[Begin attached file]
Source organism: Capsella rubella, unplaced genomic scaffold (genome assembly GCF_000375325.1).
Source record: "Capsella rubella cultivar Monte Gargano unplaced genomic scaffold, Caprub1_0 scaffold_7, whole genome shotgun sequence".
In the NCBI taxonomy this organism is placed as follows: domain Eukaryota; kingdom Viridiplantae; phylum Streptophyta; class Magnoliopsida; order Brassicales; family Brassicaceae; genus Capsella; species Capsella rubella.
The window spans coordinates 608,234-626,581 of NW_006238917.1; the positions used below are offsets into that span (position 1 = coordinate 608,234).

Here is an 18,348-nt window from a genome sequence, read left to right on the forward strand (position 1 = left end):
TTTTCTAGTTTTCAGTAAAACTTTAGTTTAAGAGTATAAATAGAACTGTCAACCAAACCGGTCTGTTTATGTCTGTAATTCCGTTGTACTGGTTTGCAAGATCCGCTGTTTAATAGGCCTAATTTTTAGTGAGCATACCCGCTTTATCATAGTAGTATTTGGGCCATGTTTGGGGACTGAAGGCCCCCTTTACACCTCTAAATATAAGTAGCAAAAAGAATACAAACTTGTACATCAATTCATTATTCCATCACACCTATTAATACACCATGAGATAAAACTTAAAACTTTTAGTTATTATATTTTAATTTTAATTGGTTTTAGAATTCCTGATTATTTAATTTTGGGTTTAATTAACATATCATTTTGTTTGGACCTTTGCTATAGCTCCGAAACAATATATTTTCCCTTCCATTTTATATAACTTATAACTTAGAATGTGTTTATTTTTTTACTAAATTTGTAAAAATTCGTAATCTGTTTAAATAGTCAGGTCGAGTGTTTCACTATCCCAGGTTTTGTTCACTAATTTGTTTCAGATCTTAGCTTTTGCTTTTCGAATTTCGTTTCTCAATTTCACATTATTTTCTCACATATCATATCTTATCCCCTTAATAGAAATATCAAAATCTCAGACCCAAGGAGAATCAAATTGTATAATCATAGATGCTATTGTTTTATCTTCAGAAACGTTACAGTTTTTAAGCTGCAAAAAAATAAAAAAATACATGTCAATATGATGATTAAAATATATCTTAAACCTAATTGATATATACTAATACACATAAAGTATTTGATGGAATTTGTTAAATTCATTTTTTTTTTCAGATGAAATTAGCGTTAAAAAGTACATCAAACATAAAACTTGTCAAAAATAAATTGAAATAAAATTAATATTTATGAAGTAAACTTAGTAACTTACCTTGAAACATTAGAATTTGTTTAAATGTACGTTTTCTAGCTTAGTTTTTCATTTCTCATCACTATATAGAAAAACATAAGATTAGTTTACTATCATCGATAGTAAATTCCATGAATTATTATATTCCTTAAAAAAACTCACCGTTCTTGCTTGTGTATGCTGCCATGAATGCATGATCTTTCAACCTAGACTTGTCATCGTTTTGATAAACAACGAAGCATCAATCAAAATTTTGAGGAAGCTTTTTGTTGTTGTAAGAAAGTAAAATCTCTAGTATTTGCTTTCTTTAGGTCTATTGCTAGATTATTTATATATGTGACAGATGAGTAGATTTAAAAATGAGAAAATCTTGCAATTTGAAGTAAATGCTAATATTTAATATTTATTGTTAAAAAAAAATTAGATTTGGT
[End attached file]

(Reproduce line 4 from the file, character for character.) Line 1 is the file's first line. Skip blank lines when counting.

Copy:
The window spans coordinates 608,234-626,581 of NW_006238917.1; the positions used below are offsets into that span (position 1 = coordinate 608,234).